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Iran confirms nuclear component production

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  • Spinning centrifuges are used to separate uranium atoms to produce uranium
  • Uranium is concentrated enough for a nuclear weapon's fission chain reaction
  • West believes Iran's nuclear program intended to develop nuclear weapons
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(CNN) -- Iran's deputy foreign minister said Friday that almost 4,000 uranium-enriching centrifuges are now operating at the country's Natanz enrichment facility, the national IRNA news agency reported.

President Mahmoud Ahmadinejad

President Mahmoud Ahmadinejad has defended Iran's right to develop nuclear technology.

Spinning centrifuges are used to separate uranium atoms to produce uranium concentrated enough for a nuclear weapon's fission chain reaction.

Ali-Reza Sheikh Attar told Iranian TV that another 3,000 centrifuges are being installed, IRNA said.

Iran announced nearly a year ago, in September 2007, that it had more than 3,000 active centrifuges. In April, President Mahmoud Ahmadinejad promised to install 6,000 more over the coming year.

The United States and other Western nations believe Iran's nuclear program is intended to develop nuclear weapons, but Iran insists it is only for peaceful purposes.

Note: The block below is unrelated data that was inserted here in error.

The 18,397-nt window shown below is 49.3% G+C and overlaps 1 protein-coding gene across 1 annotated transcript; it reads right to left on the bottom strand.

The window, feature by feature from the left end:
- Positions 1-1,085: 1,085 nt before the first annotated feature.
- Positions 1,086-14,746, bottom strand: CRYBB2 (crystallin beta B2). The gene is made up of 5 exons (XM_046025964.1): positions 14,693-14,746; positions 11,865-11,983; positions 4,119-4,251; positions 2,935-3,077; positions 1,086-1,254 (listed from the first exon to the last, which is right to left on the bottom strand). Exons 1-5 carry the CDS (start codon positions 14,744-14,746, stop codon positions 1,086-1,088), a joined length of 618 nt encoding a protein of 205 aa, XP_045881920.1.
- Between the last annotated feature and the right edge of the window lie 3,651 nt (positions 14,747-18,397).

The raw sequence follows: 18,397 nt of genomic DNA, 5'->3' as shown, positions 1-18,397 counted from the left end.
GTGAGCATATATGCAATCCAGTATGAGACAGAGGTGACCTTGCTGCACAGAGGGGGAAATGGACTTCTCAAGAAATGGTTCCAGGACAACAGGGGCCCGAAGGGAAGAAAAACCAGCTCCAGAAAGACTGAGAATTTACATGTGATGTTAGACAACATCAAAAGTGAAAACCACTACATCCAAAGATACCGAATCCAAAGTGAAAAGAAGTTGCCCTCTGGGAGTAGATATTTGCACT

The United Nations already has three sanctions resolutions against Iran for failing to suspend the program. Attar said Thursday the sanctions are "futile and ineffective," IRNA reported.

"Had Westerners become certain that the resolutions would bring us down to our knees, they would have definitely intensified (the sanctions)," IRNA quoted Attar as saying.

The five permanent members of the U.N. Security Council and Germany -- a group called P5+1 -- offered a package of economic and other incentives to Iran in July if it suspended its nuclear enrichment program.

Iran failed to meet the group's deadline to accept the offer, leading the P5+1 to discuss further sanctions against Iran, a State Department spokesman said this month.

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